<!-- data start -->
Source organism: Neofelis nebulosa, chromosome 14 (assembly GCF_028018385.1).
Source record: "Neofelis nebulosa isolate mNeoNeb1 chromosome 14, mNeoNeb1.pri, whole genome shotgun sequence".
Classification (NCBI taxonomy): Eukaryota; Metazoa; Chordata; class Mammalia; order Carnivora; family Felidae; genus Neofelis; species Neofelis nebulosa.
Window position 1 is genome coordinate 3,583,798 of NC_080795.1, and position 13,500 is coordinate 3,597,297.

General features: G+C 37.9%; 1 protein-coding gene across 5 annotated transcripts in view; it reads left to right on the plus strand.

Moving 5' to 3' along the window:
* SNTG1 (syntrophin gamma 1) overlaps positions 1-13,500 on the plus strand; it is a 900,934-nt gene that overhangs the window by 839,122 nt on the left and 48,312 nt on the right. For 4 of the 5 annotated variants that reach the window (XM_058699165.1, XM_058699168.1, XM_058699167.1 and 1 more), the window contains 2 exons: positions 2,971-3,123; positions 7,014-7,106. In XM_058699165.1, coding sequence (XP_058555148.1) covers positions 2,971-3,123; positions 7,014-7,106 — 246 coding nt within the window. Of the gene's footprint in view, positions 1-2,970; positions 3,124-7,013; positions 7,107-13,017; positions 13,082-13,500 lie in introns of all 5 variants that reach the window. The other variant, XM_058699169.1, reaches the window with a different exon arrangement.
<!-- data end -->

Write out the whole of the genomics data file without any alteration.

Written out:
Source organism: Neofelis nebulosa, chromosome 14 (assembly GCF_028018385.1).
Source record: "Neofelis nebulosa isolate mNeoNeb1 chromosome 14, mNeoNeb1.pri, whole genome shotgun sequence".
Classification (NCBI taxonomy): Eukaryota; Metazoa; Chordata; class Mammalia; order Carnivora; family Felidae; genus Neofelis; species Neofelis nebulosa.
Window position 1 is genome coordinate 3,583,798 of NC_080795.1, and position 13,500 is coordinate 3,597,297.

General features: G+C 37.9%; 1 protein-coding gene across 5 annotated transcripts in view; it reads left to right on the plus strand.

Moving 5' to 3' along the window:
* SNTG1 (syntrophin gamma 1) overlaps positions 1-13,500 on the plus strand; it is a 900,934-nt gene that overhangs the window by 839,122 nt on the left and 48,312 nt on the right. For 4 of the 5 annotated variants that reach the window (XM_058699165.1, XM_058699168.1, XM_058699167.1 and 1 more), the window contains 2 exons: positions 2,971-3,123; positions 7,014-7,106. In XM_058699165.1, coding sequence (XP_058555148.1) covers positions 2,971-3,123; positions 7,014-7,106 — 246 coding nt within the window. Of the gene's footprint in view, positions 1-2,970; positions 3,124-7,013; positions 7,107-13,017; positions 13,082-13,500 lie in introns of all 5 variants that reach the window. The other variant, XM_058699169.1, reaches the window with a different exon arrangement.